Wednesday, July 29, 2015
My friend and corporate law colleague Marco Ventoruzzo (Penn State Law and Bocconi University) recently let me know that he and several others--Pierre-Henri Conac, Gen Goto, Sebastian Mock, Mario Notari, and Arad Reisberg--have published a coauthored teaching text entitled (and focused on) Comparative Corporate Law. As someone who has taught that subject (as well as comparative and cross-border mergers and acquisitions) in the past, I have been very interested in taking a look at the book--the first of its kind, as far as I know. Luckily, I was able to grab a review copy from the publisher, West Academic Publishing (American Casebook Series), at the Southeastern Association of Law Schools (SEALS) conference, which I am attending this week. This post shares a bit about the book (based on a relatively quick examination--peeking more closely into some chapters than others) and my ideas for teaching from it.
I recommend the book and would use it in a course I would teach on the subject matter. The content is really wonderful. Nearly everything I need as a foundation for a course in comparative or cross-border corporate law is included. However, I have a few general criticisms, primarily based on my personal teaching perspective, that I will note in this post.
Wednesday, July 22, 2015
For a number of years now, I have been using group (3-person teams) oral midterm examinations in my Business Associations course. I have found these examinations to be an effective and rewarding assessment tool based on my teaching and learning objectives for this course. At the invitation of the Saint Louis University Law Journal, as part of a featured edition of the journal on teaching business associations law, I prepared a short article giving folks the "why, how, and what" of my experience in taking this approach to midterm assessment. The article was recently published, and I have posted it to SSRN. The abstract reads as follows:
I focus in this Article on a particular way to assess student learning in a Business Associations course. Those of us involved in legal education for the past few years know that “assessment” has been a buzzword . . . or a bugaboo . . . or both. The American Bar Association (ABA) has focused law schools on assessment (institutional and pedagogical), and that focus is not, in my view, misplaced. Until relatively recently, much of student assessment in law school doctrinal courses was rote behavior, seemingly driven by heuristics and resulting in something constituting (or at least resembling) information cascades or other herding behaviors.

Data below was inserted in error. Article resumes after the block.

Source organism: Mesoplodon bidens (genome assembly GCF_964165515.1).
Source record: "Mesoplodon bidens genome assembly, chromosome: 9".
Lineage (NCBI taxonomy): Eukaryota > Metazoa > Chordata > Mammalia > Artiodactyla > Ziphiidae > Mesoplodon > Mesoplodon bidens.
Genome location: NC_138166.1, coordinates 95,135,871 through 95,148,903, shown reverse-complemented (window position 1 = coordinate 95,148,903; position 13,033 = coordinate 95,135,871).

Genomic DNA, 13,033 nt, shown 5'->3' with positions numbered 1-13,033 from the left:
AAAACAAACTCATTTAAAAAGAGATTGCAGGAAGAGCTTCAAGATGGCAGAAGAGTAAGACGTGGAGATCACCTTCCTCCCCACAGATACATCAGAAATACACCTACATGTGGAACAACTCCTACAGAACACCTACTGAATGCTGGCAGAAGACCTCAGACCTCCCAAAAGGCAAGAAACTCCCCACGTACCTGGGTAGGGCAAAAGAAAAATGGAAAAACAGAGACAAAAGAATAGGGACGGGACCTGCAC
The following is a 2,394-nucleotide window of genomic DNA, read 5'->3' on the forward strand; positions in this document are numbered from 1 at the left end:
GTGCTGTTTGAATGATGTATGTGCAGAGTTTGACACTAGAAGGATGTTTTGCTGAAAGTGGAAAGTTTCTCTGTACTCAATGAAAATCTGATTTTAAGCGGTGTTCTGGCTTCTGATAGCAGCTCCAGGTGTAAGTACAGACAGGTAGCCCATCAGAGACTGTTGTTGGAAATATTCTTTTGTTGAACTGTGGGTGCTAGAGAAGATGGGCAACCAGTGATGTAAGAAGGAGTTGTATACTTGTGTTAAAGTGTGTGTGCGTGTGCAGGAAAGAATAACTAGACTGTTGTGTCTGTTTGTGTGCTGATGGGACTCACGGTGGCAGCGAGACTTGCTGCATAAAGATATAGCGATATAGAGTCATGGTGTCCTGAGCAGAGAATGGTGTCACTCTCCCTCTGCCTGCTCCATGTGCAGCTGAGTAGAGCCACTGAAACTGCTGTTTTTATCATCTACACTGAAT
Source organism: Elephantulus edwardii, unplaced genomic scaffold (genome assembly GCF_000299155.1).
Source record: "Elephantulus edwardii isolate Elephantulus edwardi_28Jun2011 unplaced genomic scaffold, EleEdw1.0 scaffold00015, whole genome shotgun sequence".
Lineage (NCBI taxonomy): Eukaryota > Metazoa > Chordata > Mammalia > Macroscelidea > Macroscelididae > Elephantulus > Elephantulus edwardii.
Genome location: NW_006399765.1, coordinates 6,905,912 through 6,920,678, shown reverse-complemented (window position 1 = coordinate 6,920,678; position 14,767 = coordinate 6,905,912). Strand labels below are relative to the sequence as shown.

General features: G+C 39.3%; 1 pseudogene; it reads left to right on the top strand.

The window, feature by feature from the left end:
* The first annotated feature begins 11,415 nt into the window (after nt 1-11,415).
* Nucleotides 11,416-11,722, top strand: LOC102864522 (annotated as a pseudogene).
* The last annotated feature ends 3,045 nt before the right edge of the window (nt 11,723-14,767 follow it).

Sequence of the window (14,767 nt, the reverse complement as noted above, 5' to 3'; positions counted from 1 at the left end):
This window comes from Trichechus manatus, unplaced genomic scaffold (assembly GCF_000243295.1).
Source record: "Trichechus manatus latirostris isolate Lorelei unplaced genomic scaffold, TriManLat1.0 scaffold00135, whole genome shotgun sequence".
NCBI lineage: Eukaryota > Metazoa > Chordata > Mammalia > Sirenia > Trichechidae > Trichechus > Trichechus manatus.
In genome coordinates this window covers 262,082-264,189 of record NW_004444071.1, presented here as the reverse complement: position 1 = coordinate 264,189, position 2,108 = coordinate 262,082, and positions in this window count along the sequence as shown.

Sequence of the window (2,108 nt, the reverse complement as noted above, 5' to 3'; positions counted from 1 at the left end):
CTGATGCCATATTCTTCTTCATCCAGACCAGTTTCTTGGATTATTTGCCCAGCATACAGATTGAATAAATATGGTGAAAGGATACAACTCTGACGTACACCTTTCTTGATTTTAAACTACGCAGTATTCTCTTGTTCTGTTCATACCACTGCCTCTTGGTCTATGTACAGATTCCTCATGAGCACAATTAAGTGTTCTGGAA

In the fall of 2011, I began offering an oral midterm examination to students in my Business Associations course as an additional assessment tool. This Article explains why I started (and have continued) down that path, how I designed that examination, and what I have learned by using this assessment method for three years. Although some (probably most) will not want to do in their Business Associations courses exactly what I have done in mine (as to the midterm examination or any other aspects of the course described in this Article), I am providing this information to give readers ideas for, or courage to make positive changes in, their own teaching (for a course on business associations or anything else).
You may think I am crazy (even--or especially--after reading this article). Regardless, I do hope the article sparks something positive in you regarding your teaching in Business Associations or some other course. Since I am working on finishing a long-overdue book on teaching business associations for Aspen this summer, I would welcome your honest reactions to the article and your additional thoughts on assessment or other aspects of teaching Business Associations.
Wednesday, July 15, 2015
I read with interest the recently released opinion of the U.S. Court of Appeals for the Third Circuit in Trinity Wall Street v. Walmart Stores, Inc. The Wall Street Journal covered the publication of the opinion earlier in the month, and co-blogger Ann Lipton wrote a comprehensive post sharing her analysis on the substance of the decision over the weekend. (I commented, and Ann responded.) Of course, like Ann, as a securities lawyer, I was interested in the court's long-form statement of its holding and reasoning in the case. But I admit that what pleased me most about the opinion was its use of legal scholarship written by my securities regulation scholar colleagues.